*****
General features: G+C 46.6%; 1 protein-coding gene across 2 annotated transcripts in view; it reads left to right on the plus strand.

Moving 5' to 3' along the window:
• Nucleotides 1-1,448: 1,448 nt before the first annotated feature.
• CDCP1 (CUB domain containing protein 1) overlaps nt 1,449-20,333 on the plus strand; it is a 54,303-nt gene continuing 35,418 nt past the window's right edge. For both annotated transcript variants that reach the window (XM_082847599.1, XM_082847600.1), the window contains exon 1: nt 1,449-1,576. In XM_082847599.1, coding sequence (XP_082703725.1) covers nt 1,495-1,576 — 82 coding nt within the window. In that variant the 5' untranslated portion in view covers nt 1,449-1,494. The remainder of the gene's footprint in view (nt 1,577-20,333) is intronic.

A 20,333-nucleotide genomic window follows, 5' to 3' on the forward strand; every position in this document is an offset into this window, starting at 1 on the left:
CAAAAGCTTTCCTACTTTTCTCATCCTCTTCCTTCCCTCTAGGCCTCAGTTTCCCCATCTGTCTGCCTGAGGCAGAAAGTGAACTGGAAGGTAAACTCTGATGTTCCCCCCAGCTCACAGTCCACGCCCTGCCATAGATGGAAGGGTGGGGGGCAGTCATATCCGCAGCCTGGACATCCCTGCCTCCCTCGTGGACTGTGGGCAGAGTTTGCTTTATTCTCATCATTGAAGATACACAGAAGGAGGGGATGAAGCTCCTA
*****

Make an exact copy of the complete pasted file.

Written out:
General features: G+C 46.6%; 1 protein-coding gene across 2 annotated transcripts in view; it reads left to right on the plus strand.

Moving 5' to 3' along the window:
• Nucleotides 1-1,448: 1,448 nt before the first annotated feature.
• CDCP1 (CUB domain containing protein 1) overlaps nt 1,449-20,333 on the plus strand; it is a 54,303-nt gene continuing 35,418 nt past the window's right edge. For both annotated transcript variants that reach the window (XM_082847599.1, XM_082847600.1), the window contains exon 1: nt 1,449-1,576. In XM_082847599.1, coding sequence (XP_082703725.1) covers nt 1,495-1,576 — 82 coding nt within the window. In that variant the 5' untranslated portion in view covers nt 1,449-1,494. The remainder of the gene's footprint in view (nt 1,577-20,333) is intronic.

A 20,333-nucleotide genomic window follows, 5' to 3' on the forward strand; every position in this document is an offset into this window, starting at 1 on the left:
CAAAAGCTTTCCTACTTTTCTCATCCTCTTCCTTCCCTCTAGGCCTCAGTTTCCCCATCTGTCTGCCTGAGGCAGAAAGTGAACTGGAAGGTAAACTCTGATGTTCCCCCCAGCTCACAGTCCACGCCCTGCCATAGATGGAAGGGTGGGGGGCAGTCATATCCGCAGCCTGGACATCCCTGCCTCCCTCGTGGACTGTGGGCAGAGTTTGCTTTATTCTCATCATTGAAGATACACAGAAGGAGGGGATGAAGCTCCTA